3. Our environment and buildings

Environment and building materials

What materials are buildings made of?

Upper view at Krapche House
Upper view at Krapche House

The Ohrid region’s construction relies solely on local natural materials, mainly stone, wood, lime, and clay. Materials were locally processed, yet there is not accurate data where and if the manufacturing facility for processing and burning bricks existed, or where the stone was transformed after quarrying.

In profane architecture in Ohrid, the most widespread materials are stone, wood and plaster. The ground floor is frequently made of stone with wooden bonds, while the upper floors are made in timber framing. The wall on the upper floors is created so that the two sides of wooden beams are forged into thin lines, roughly chopped boards (locally named “placki“), over which plaster is put. In most cases, the plaster is a smooth, elaborated lime with some wood and sticks ingredients. The terracotta is most frequently used for roof covering in the profane architecture.

Why do we choose them?

The massive stone walls are reinforced with wooden bonds, meant to reinforce the masonry to seismic action. Timber elements frame the exterior walls and the windows. Their function is to preserve plaster from decay or damage. Horizontal wooden cornices served for water drainage, to protect the façade.
Windows were relatively big at upper floors (why?), where they opened on the timber framing walls (çatma). Dimension increased with the capacity to afford glass windows. The sliding opening system was widespread (why do you think?).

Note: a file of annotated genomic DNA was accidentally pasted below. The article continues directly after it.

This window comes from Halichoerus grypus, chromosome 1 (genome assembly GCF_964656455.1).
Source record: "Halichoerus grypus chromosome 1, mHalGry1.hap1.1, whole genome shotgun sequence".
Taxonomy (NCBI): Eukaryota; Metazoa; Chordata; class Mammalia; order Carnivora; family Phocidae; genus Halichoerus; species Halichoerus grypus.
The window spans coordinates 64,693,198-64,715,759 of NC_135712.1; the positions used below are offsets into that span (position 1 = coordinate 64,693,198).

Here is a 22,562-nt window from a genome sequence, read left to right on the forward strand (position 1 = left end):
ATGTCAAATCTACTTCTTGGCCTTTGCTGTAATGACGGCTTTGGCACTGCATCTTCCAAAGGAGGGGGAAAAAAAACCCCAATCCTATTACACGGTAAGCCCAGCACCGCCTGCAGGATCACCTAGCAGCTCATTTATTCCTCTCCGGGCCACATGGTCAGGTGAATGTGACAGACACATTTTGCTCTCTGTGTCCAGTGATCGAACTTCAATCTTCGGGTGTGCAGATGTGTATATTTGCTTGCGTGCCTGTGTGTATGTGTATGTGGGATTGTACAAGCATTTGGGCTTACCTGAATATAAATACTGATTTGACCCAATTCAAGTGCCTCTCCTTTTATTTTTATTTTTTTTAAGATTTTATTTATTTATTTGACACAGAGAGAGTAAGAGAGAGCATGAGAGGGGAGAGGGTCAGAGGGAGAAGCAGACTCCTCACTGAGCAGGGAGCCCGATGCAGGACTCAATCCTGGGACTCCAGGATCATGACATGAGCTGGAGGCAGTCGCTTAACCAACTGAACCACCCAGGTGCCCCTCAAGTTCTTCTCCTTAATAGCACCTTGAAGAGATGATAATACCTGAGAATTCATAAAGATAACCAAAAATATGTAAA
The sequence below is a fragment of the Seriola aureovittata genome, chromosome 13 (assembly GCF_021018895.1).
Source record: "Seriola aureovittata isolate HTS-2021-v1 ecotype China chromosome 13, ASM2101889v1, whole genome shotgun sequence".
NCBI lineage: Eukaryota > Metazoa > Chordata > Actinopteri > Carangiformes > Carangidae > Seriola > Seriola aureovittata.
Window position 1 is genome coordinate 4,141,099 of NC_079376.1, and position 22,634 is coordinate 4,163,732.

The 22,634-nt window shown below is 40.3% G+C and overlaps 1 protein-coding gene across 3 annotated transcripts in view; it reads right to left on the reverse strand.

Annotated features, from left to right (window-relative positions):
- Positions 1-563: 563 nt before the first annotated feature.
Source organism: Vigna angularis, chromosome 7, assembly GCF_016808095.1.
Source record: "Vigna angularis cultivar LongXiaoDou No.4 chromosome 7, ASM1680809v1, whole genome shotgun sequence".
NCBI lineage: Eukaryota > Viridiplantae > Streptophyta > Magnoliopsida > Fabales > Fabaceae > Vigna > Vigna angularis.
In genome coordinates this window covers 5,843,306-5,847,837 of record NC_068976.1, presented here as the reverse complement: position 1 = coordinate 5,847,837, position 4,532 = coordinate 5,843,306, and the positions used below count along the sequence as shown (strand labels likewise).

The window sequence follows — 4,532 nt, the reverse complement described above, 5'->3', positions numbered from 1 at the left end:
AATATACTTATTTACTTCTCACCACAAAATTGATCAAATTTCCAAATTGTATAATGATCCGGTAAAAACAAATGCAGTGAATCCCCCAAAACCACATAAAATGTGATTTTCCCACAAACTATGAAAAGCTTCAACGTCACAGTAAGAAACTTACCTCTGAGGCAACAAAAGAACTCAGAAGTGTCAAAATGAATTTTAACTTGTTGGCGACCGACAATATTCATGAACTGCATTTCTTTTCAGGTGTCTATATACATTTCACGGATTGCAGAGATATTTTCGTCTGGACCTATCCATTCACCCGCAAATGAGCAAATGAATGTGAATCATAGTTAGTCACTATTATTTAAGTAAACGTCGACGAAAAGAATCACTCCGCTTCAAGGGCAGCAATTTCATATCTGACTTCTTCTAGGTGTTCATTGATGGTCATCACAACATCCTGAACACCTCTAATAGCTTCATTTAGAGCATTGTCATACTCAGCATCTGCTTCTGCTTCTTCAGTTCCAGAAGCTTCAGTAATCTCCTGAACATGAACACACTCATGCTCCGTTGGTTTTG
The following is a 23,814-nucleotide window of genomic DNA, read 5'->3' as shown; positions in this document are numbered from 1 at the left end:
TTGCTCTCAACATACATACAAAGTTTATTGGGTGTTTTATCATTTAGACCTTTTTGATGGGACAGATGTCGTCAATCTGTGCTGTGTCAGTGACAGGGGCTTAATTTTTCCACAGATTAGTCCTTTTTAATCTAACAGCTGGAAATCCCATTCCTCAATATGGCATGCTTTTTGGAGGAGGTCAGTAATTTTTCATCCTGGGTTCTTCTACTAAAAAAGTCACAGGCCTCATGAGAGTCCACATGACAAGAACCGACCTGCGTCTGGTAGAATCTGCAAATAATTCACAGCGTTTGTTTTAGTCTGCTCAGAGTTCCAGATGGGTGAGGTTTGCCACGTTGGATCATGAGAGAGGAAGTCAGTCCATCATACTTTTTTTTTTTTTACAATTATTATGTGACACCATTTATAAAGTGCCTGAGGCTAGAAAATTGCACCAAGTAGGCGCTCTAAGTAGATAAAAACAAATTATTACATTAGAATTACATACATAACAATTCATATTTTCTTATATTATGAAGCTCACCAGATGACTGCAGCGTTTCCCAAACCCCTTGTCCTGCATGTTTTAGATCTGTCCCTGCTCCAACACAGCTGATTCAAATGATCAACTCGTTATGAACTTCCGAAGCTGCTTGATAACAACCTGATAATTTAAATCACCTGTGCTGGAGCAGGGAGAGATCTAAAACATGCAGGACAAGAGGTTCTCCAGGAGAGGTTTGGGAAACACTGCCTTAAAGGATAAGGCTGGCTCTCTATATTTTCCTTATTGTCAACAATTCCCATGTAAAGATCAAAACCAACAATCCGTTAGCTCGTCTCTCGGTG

Match the building materials you see in the photos on the left with their names on the right. Drag the name box and drop it into the corresponding material’s photo. Two building materials have already their names placed upon. You can retry many times to achieve the best score.


Now that you have seen and matched the building materials with their names try to solve the activity below. The material opus cloisonnè is already given.

Classroom activity

What materials is your house made of? Cut small pieces of paper and write each piece the materials of your house that you can recall. For example, if you identify 5 building materials, cut 5 pieces of paper and write the material’s name upon each one.

Then, you and your teammates gather all the pieces together. Form teams to facilitate the grouping of the different materials. For example, there will be a team that collects only the pieces of paper that write “wood”, another team those that write “plaster”, another for the word “stone” etc.

Then, please write on the classroom board all the materials written and next to it, the number they appeared at the end of the process. For instance, wood: 15 times, meaning that 15 pieces of paper wrote “wood”.

Reflect on the results with your teammates.


  • Which material is the most frequently identified?
  • Do the local natural materials: stone, wood, lime, and clay, remain the most frequently identified on the classroom’s board?
  • Have other materials taken their position?
    • If yes, what do you think this might mean for the:
      • environment,
      • local traditional building techniques,
      • image of the city.